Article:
- By Bus – Book a Flybus via Reykjavik Excursions. You can either request to be dropped off at your accommodation (extra charge) or at BSI Terminal – central bus station. You do not have to book tickets ahead of time. You will always get a seat in the Flybus, it is guaranteed.
Read: Complete guide to traveling from Keflavik Airport to Reykjavik
5. Saving Tips for flights to Reykjavik Iceland – Stopover Program
If you are looking for cheap flights to Iceland your first step should be to try Icelandair. This Icelandic airline is the creator of the stopover flight ticket concept. This means that you can fly from the United States to Europe (or in the other direction) with a free stopover in Iceland.
- One of the best ways to save money on flights to Iceland is to book when your preferred airline has a sale.
- Also, make sure that you sign up for email notifications so that you know when the sales are happening.
- Another thing to consider is – when to book your trip. Normally, the earlier the better, and often the early part of the week (Mondays and Tuesdays) are the cheapest.
6. Public Transportation in Iceland
Unlike other European countries, there are no trains in Iceland. Bus services only operate in certain cities and suburbs. So if you are planning to explore the Icelandic countryside on a bus – it will be a tour bus for you. Otherwise, renting a car is another option.
There are no Uber taxis in Iceland. Only local taxis operate in Iceland. (download Hreyfill bæjarleiðir app – taxi tracker)
There are public transport services (called Strætó bs) that operate city buses in Reykjavik and surrounding satellite towns and suburbs like Kópavogur, Hafnarfjörður, Garðabær, Mosfellsbær, Seltjarnarnes, and Álftanes.
These buses are recognizable by their bright yellow color. You can download the’Strætó’ app to check schedules and buy tickets.
‘Strætó’ is the short form of “strætisvagn” which means ‘urban bus’.
Not planning to drive? Here is an epic 10-day Iceland itinerary without a car
7. Tips for Driving in Iceland
By Kristen from Yonderlust Ramblings
Driving in Iceland takes place on the right-hand side. One form of traffic infrastructure frequently utilized in Iceland is the roundabout. Right of way in these roundabouts goes to the vehicle on the inside lane.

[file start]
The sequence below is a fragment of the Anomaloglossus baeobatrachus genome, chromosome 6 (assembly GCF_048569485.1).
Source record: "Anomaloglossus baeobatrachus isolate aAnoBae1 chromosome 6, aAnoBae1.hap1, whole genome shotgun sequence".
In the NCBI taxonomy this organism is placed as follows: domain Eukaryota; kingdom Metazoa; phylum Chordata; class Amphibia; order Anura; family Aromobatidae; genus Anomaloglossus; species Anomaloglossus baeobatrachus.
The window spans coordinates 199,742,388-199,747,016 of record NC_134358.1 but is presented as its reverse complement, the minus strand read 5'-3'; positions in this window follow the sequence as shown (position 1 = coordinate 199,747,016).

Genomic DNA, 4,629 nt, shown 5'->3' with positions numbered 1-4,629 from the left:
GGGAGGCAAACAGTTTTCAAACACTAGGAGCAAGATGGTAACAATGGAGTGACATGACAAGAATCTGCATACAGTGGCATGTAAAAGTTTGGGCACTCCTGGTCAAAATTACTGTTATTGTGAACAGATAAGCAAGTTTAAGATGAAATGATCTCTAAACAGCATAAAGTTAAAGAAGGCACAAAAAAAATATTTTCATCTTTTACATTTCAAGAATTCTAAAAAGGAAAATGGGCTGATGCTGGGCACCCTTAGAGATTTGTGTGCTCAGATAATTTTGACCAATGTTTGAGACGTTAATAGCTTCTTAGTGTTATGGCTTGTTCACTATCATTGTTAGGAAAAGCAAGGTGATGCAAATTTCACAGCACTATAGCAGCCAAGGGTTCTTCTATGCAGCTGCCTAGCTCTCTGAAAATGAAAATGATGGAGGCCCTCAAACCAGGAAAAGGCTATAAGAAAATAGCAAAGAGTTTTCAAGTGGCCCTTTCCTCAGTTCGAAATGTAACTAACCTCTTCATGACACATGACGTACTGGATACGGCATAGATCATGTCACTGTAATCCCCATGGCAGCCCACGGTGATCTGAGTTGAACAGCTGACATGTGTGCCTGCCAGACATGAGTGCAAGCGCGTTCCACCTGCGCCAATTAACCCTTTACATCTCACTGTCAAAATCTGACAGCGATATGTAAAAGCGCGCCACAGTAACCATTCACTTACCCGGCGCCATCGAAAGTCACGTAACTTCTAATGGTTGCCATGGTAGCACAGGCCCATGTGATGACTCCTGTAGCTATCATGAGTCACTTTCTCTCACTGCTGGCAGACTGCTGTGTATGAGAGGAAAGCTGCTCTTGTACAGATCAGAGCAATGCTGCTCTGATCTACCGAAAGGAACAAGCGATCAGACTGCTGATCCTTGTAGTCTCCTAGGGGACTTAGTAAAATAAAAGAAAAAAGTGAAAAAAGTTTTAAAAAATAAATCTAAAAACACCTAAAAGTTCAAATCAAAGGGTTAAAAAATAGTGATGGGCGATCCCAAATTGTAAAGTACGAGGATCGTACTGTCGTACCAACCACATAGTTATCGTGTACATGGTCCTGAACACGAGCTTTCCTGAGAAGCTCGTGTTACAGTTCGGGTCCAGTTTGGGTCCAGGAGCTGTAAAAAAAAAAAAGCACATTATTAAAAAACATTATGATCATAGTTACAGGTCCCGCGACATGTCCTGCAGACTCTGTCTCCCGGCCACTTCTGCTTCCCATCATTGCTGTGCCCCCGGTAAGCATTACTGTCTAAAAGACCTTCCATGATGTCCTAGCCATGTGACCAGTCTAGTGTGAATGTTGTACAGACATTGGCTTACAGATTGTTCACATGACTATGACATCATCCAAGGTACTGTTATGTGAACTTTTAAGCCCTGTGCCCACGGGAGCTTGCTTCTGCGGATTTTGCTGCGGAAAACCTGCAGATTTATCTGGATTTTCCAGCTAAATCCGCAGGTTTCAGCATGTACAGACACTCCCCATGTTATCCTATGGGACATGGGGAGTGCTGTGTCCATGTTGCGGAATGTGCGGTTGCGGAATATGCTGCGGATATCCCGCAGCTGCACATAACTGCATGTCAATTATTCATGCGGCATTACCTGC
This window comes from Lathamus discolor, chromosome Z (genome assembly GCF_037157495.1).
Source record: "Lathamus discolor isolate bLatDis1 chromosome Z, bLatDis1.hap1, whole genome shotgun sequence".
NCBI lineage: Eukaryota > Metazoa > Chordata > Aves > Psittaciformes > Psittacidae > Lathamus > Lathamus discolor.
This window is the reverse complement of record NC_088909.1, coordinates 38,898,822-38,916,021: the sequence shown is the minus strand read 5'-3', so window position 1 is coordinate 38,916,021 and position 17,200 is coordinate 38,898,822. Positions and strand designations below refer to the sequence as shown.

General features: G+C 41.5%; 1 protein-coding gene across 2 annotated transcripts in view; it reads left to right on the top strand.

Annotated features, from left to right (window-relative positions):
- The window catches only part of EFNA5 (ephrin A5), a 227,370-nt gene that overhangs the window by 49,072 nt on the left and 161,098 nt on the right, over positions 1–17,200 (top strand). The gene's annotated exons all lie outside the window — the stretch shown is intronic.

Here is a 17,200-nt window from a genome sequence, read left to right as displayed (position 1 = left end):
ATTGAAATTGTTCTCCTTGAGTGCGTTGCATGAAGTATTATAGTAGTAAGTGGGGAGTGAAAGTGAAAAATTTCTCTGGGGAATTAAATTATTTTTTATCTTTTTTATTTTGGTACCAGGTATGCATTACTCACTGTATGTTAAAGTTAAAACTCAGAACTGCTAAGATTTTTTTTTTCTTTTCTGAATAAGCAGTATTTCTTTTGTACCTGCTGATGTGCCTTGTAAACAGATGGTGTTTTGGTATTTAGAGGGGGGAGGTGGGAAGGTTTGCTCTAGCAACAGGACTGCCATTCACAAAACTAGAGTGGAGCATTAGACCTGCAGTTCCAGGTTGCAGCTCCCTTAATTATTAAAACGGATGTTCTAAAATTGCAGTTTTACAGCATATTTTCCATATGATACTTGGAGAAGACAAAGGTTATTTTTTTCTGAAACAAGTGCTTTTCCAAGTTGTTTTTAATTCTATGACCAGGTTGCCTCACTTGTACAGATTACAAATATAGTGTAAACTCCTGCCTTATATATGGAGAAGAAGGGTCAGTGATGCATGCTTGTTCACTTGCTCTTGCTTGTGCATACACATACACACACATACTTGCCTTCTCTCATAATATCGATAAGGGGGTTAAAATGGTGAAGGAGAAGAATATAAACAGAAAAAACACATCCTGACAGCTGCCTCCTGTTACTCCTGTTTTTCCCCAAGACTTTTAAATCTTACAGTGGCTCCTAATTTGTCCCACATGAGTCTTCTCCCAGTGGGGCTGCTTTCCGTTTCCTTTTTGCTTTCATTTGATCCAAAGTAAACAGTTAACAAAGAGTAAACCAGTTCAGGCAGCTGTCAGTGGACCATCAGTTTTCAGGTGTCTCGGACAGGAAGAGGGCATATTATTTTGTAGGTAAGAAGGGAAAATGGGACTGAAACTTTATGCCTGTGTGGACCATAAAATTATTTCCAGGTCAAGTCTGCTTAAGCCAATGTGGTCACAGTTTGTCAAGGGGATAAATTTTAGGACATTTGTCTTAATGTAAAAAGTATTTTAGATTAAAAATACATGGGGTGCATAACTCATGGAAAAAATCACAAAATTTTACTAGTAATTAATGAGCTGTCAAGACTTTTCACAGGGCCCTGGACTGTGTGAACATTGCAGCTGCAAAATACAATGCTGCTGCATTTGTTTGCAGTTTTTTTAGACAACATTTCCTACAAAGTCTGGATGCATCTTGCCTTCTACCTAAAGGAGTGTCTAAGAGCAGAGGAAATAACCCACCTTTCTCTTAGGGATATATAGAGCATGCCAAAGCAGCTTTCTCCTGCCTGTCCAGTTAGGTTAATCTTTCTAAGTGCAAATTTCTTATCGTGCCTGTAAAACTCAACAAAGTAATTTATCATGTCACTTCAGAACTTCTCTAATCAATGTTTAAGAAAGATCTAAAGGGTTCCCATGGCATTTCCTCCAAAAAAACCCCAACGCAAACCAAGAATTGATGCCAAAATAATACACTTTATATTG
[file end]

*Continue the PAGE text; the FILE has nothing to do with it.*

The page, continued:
Iceland’s main road, the Ring Road, is also known as Road 1 and encompasses all of Iceland. Secondary roads that branch off of Ring Road are numbered in double digits, and almost always go in numerical order. Tertiary roads that branch off of secondary roads are numbered in triple digits.
There are certain driving precautions that are unique to Iceland. Livestock roams more freely here, so watch the road at all times. Weather can be erratic and affect the road and driving conditions, so take extra care in precarious weather conditions.
In Iceland, vehicle headlights must remain on at all times.
While entrance fees into many of the tourist attractions are technically free (for now), many popular spots charge for parking, which usually takes the form of a kiosk in which you buy a ticket and place it on your dashboard.
Gas stations are proportionately available, but they are far from everywhere. Do not get too low on gas before filling up.
Resources: 8 days in Iceland road trip itinerary
8. Car Rental Tips Iceland
It is generally cheaper to rent a car from Keflavik Airport than in Reykjavik. There are local car rental companies in addition to the big names of Avis, Hertz, and Enterprise. Some of these local agencies may be able to offer you cheaper fares, for a similar vehicle.
You will most likely experience long wait times in order to actually get possession of your vehicle on arrival. Expect to possibly wait several hours.
My “renting a car in Iceland tip” includes paying the additional rental insurance coverage for “sand and ash” coverage. Due to the erratic weather in Iceland, strong winds can pick up sand and damage vehicle surfaces.
Even with the larger rental companies, automatic vehicles are rare. If you are not comfortable with manual transmission and an automatic is a must, make reservations well in advance, and expect to pay slightly more.
Prohibited mountain roads are labeled beginning with “F”. This “F” indicates a required 4-wheel drive. If you get into a scrape while driving a regular rental vehicle on an “F” road, your insurance will be voided.
Rental vehicles in Iceland run primarily on diesel. Ensure that you are filling up with the correct fuel at the gas station.
9. Iceland Tours & Related Tips